NATO Allies are increasingly working to share the burden of acquiring expensive defence equipment the alliance says.

A new cooperation framework has been launched, promising more favourable terms for acquiring critical land based munitions.

Defence Ministers from Belgium, Denmark, France, Greece, Latvia, Lithuania, Poland, Slovakia, Slovenia, Spain, Turkey, and NATO partner Finland launched the project with the signature of a Letter of Intent.
By working together more closely, the participating nations expect to acquire munitions at lower cost, harmonise inventories, and potentially implement common warehousing solutions in the long term.

The new cooperation framework will therefore contribute to more flexible and resilient European munitions stockpiles. NATO Deputy Secretary General Rose Gottemoeller welcomed the initiative, saying that it will “increase our ability to share and interchange these munitions, and therefore operate together more smoothly and effectively.”

Recently, policy experts, diplomats and military representatives met on Friday to discuss maritime cooperation between NATO and the European Union.

The meeting, hosted at Norway House in Brussels, was designed to draw lessons for future cooperation at sea, building on NATO-EU experience in countering piracy in the Indian Ocean and working side-by-side in the Mediterranean. Participants discussed all aspects of maritime cooperation: from planning through execution and post-crisis management, as well as legal considerations and the contributions of industry.

NATO and the European Union have built a solid track record of effective cooperation in the maritime domain. NATO’s Operation Ocean Shield and the EU’s Operation Atalanta worked side-by-side for several years, fighting piracy off the coast of Somalia. NATO and the EU have also worked together in the Mediterranean.

Since February 2016, NATO ships have been supporting the EU in tackling illegal migration in the Aegean Sea. In July 2016, NATO launched a new maritime operation, Sea Guardian, which supports some of EU Operation Sophia’s activities in the Mediterranean Sea.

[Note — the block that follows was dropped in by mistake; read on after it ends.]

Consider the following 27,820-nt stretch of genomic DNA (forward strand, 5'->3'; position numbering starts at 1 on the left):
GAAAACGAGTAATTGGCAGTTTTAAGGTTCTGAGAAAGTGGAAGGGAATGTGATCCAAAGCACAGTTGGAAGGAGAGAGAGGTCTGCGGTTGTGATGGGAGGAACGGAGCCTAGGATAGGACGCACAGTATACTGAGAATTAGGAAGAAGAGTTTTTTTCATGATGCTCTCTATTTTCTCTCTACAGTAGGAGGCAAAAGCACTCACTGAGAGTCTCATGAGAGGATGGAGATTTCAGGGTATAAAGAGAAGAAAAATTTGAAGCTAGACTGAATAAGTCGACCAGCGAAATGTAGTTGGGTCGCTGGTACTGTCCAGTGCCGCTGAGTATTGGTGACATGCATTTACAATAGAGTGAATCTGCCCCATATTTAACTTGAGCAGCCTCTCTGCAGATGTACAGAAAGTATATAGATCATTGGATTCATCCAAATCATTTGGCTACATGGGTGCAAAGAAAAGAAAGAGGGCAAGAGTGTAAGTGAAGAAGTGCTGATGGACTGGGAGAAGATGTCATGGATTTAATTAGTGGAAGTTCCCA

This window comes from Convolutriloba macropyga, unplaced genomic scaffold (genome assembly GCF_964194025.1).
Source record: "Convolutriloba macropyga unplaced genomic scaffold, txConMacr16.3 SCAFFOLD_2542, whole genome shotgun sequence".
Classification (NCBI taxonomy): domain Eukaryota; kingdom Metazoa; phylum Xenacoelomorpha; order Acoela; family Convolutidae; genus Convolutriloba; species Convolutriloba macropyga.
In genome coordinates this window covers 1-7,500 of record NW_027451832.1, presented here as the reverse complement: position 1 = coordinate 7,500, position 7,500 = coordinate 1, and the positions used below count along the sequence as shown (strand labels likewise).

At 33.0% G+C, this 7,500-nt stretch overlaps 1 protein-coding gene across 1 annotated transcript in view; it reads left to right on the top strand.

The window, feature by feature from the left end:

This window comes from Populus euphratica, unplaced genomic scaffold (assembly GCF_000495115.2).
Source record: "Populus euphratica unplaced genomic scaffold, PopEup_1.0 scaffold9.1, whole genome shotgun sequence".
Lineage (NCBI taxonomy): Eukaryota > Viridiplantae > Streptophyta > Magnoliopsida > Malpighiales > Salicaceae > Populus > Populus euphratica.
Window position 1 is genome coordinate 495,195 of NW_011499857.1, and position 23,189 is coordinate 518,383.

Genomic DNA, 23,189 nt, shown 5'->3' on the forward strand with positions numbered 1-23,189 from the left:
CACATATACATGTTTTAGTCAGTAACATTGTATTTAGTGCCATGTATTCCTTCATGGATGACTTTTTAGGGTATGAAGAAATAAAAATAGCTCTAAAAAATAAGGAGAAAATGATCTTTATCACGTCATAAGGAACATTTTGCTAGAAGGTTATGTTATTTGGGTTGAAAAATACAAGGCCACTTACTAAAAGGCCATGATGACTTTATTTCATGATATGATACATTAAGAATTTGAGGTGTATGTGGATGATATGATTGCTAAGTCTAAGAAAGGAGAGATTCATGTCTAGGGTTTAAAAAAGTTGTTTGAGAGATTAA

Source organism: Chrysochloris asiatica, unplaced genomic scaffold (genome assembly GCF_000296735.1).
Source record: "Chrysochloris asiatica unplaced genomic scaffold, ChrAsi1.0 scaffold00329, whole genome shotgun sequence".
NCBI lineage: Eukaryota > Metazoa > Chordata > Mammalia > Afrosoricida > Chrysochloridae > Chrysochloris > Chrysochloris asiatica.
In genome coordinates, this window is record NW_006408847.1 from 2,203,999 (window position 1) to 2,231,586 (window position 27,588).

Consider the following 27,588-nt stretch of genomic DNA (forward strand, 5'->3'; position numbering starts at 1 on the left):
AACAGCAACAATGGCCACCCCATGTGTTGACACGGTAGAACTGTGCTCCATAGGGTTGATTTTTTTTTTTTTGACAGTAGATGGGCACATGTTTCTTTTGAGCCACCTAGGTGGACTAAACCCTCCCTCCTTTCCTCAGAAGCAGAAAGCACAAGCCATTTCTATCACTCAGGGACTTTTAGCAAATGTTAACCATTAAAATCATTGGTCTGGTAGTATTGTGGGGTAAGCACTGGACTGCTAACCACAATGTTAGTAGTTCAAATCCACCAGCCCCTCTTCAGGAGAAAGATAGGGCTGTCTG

The seminar is part of 42 cooperation measures which NATO and the EU agreed in December 2016. The event is organised with the support of the Mission to Norway to the EU and the Permanent Representation of the Netherlands to the EU.

NATO and the European Union reinforce each other in a wide range of areas, from cooperation at sea, through resilience to hybrid threats, to helping build the defence capacities of partner countries.

In a joint report, presented yesterday to NATO Ministers of Defence, NATO Secretary Jens Stoltenberg and EU High Representative/Vice-President of the European Commission Federica Mogherini confirmed that this cooperation is developing well and will continue, potentially expanding to new areas.

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Mr Bell
Mr Bell
4 years ago

EU is a joke. They are too interested in Farm subsidies, building headquarters buildings and paying for the unelected commission and 95,000+ EU civil servants. As Europe moves ever closer to becoming the Greater Germanic Republic where all decisions are deferred to chancellor Merkel and her deputy lap dog Macron, NATO becomes less relevant. The UK, USA and Canada with Norway should simply state that the EU is either in NATO or is separate to NATO you cannot have both. You cannot have an organisation within an organisation. Seriously would the UK for example be able to rely on the… Read more »